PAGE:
Triplett contacted Milek over the winter break, and told her there was an anonymous complaint about what happened between Holle to Sinclair. Milek then called Leffel, who told her to talk with Sinclair and find out what happened.

Sinclair was laid off over the break, but went in to pick up her paycheck. Milek spoke her privately. Milek told Sinclair about what she had heard from Triplett, and she wanted Sinclair's side of the story.

Sinclair said that Holle had said things like, "baby, I will do anything for you, even give a back rub." She also said that Holle had given her his phone number. Milek told Sinclair that she was going to talk to Holle, and that she was not going to tolerate harassment.

However, Sinclair does not know if Milek actually spoke to Holle. Shortly afterwards, a family member of Holle's called Aramark to say that Holle had threatened to commit suicide and that he was taken to a hospital. Sinclair later gave Holle's note to Milek.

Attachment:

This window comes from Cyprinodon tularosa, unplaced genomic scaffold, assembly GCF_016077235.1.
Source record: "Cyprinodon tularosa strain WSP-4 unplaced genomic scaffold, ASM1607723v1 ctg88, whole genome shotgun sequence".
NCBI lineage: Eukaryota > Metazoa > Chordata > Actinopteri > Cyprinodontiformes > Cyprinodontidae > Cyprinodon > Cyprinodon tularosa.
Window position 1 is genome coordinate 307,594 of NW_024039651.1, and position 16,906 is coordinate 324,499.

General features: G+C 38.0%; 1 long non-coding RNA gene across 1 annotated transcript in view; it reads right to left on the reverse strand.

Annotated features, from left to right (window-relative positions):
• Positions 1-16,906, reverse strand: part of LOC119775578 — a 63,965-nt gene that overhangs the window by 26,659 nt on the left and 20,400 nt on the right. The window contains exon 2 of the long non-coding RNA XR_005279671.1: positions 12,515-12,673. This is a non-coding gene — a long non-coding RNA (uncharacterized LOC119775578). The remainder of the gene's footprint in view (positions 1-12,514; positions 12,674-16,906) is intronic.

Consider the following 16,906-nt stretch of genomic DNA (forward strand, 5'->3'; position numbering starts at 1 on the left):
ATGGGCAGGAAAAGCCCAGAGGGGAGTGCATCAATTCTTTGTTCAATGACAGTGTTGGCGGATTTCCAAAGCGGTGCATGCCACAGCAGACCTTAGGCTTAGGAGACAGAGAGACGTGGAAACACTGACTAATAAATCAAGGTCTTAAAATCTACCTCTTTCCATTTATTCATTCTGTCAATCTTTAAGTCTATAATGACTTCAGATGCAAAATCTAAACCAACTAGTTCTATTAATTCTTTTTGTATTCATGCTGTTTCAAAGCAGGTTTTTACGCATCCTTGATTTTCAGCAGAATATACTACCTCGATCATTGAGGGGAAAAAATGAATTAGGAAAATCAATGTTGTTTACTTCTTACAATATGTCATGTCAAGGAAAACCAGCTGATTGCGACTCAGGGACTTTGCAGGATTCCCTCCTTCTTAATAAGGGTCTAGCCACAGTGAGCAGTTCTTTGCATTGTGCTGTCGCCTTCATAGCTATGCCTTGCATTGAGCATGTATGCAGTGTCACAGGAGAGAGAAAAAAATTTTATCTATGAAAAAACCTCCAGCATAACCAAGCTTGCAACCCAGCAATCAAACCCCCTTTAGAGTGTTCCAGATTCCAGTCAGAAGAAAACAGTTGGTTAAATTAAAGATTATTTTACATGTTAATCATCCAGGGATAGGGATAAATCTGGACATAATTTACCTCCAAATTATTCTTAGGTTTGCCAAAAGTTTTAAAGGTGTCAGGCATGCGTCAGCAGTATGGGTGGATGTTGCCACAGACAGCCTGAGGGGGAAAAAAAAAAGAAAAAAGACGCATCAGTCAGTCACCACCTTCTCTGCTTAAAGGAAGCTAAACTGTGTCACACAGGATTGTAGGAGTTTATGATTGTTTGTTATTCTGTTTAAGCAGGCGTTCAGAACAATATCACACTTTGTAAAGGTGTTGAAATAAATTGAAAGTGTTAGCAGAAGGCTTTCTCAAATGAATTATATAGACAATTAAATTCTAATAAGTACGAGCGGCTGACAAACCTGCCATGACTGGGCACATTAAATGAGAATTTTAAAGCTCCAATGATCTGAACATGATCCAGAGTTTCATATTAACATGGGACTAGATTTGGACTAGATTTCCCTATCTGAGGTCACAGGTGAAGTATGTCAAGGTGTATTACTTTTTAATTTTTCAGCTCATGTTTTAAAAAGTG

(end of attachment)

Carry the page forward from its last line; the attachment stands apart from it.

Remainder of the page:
On January 13, 2013, Milek e-mailed Triplett and Aramark District Manager Shane Cravens, noting her earlier contact with Triplett, and that Holle had not returned to work based on his hospitalization.

Triplett responded two days later, stating that they needed to suspend Holle with pay until they had an opportunity to look into the allegations and talk to him. Triplett asked that Milek take care of that tactfully, understanding that Holle might be rather fragile. [1]

Tucker testified that the first day back at work for most employees after holiday break was on or around January 11, 2013.

After the holiday break, a co-worker told Tucker that Holle was a registered sex offender, and that Holle had been in a mental hospital over the break after he attempted to kill himself. Between January 11th and 22nd, Tucker and her co-workers spoke about the Sinclair-Holle situation on a daily basis.

After December 11, 2012, Holle did not work for Aramark, although he did come into the cafeteria. Tucker testified that after returning from the holiday break, she saw him "walking through" the kitchen, but she never saw him work in the area. Tucker knew that Holle had some relatives working in the dishroom, an uncle named Keith and a cousin, Rusty. Although she saw Holle come to the kitchen in January, she did not work any shifts with him.

Sinclair testified that she understood Kamine had told Holle not to come back to Aramark, and that they would call him when he could come back to work. Tucker testified that, "myself and others would see Andrew walking through, [and] I might question myself: Has anything been done since I reported ...